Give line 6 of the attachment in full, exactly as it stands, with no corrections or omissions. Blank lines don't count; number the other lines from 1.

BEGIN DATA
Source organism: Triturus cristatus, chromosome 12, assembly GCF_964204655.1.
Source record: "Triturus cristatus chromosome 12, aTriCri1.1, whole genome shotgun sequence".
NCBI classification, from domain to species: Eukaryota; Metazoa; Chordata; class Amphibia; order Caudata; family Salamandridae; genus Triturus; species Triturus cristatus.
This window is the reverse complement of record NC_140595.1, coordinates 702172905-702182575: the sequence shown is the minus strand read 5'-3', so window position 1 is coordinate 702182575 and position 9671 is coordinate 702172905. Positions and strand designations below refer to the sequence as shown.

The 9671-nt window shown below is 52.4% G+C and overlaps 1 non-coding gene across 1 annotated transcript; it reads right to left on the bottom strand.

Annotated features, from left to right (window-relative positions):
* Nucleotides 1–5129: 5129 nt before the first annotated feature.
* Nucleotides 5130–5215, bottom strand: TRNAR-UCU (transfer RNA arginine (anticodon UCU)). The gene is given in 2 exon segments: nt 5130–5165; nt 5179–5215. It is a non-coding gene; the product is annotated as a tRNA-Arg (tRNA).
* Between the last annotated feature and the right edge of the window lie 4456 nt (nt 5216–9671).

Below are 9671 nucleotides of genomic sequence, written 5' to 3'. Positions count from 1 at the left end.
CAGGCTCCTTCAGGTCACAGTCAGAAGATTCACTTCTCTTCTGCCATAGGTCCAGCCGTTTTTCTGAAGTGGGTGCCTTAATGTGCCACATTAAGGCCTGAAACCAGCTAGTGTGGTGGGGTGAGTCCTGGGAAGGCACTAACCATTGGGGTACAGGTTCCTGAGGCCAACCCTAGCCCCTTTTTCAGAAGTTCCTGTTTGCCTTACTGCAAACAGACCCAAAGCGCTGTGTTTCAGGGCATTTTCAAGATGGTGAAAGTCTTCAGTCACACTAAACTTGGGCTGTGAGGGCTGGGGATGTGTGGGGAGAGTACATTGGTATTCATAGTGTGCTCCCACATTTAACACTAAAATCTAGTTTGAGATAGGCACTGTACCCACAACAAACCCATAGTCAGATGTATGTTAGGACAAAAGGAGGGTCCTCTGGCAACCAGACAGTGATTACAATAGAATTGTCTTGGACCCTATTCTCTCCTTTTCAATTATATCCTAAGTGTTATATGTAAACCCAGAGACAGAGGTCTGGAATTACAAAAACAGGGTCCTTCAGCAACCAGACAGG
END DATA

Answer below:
Annotated features, from left to right (window-relative positions):